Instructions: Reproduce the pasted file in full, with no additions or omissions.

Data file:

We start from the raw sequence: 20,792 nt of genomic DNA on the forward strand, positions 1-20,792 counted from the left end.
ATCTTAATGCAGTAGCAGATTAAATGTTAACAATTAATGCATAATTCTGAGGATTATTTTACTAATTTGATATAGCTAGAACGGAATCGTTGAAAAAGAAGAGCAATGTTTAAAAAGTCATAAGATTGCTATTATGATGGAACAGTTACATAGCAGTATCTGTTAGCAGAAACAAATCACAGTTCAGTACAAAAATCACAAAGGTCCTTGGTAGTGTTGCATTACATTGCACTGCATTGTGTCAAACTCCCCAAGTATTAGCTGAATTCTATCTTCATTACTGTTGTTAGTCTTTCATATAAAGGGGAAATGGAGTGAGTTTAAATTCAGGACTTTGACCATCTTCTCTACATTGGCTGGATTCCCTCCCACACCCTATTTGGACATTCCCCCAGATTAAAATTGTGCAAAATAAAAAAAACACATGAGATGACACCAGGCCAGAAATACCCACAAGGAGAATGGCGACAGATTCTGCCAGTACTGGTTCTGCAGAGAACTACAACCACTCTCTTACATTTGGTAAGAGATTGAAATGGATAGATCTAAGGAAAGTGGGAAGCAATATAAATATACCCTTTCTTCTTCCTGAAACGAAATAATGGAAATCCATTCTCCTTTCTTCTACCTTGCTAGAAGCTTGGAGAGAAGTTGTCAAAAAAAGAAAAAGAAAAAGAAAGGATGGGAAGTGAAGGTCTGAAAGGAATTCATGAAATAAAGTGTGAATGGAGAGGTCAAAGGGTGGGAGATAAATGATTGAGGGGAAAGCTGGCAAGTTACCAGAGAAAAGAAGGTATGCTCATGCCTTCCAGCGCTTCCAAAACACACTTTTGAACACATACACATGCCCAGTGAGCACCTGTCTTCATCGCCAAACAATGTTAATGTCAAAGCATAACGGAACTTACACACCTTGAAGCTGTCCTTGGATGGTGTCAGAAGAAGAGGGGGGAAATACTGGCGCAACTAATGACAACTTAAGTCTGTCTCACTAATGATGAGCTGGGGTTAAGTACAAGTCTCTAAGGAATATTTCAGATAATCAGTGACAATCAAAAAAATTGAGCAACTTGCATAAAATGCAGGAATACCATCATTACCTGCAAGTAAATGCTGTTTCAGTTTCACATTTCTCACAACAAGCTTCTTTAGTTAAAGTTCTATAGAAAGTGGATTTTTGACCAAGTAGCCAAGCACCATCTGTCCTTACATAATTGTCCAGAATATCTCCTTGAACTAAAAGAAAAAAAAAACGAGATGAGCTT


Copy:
We start from the raw sequence: 20,792 nt of genomic DNA on the forward strand, positions 1-20,792 counted from the left end.
ATCTTAATGCAGTAGCAGATTAAATGTTAACAATTAATGCATAATTCTGAGGATTATTTTACTAATTTGATATAGCTAGAACGGAATCGTTGAAAAAGAAGAGCAATGTTTAAAAAGTCATAAGATTGCTATTATGATGGAACAGTTACATAGCAGTATCTGTTAGCAGAAACAAATCACAGTTCAGTACAAAAATCACAAAGGTCCTTGGTAGTGTTGCATTACATTGCACTGCATTGTGTCAAACTCCCCAAGTATTAGCTGAATTCTATCTTCATTACTGTTGTTAGTCTTTCATATAAAGGGGAAATGGAGTGAGTTTAAATTCAGGACTTTGACCATCTTCTCTACATTGGCTGGATTCCCTCCCACACCCTATTTGGACATTCCCCCAGATTAAAATTGTGCAAAATAAAAAAAACACATGAGATGACACCAGGCCAGAAATACCCACAAGGAGAATGGCGACAGATTCTGCCAGTACTGGTTCTGCAGAGAACTACAACCACTCTCTTACATTTGGTAAGAGATTGAAATGGATAGATCTAAGGAAAGTGGGAAGCAATATAAATATACCCTTTCTTCTTCCTGAAACGAAATAATGGAAATCCATTCTCCTTTCTTCTACCTTGCTAGAAGCTTGGAGAGAAGTTGTCAAAAAAAGAAAAAGAAAAAGAAAGGATGGGAAGTGAAGGTCTGAAAGGAATTCATGAAATAAAGTGTGAATGGAGAGGTCAAAGGGTGGGAGATAAATGATTGAGGGGAAAGCTGGCAAGTTACCAGAGAAAAGAAGGTATGCTCATGCCTTCCAGCGCTTCCAAAACACACTTTTGAACACATACACATGCCCAGTGAGCACCTGTCTTCATCGCCAAACAATGTTAATGTCAAAGCATAACGGAACTTACACACCTTGAAGCTGTCCTTGGATGGTGTCAGAAGAAGAGGGGGGAAATACTGGCGCAACTAATGACAACTTAAGTCTGTCTCACTAATGATGAGCTGGGGTTAAGTACAAGTCTCTAAGGAATATTTCAGATAATCAGTGACAATCAAAAAAATTGAGCAACTTGCATAAAATGCAGGAATACCATCATTACCTGCAAGTAAATGCTGTTTCAGTTTCACATTTCTCACAACAAGCTTCTTTAGTTAAAGTTCTATAGAAAGTGGATTTTTGACCAAGTAGCCAAGCACCATCTGTCCTTACATAATTGTCCAGAATATCTCCTTGAACTAAAAGAAAAAAAAAACGAGATGAGCTT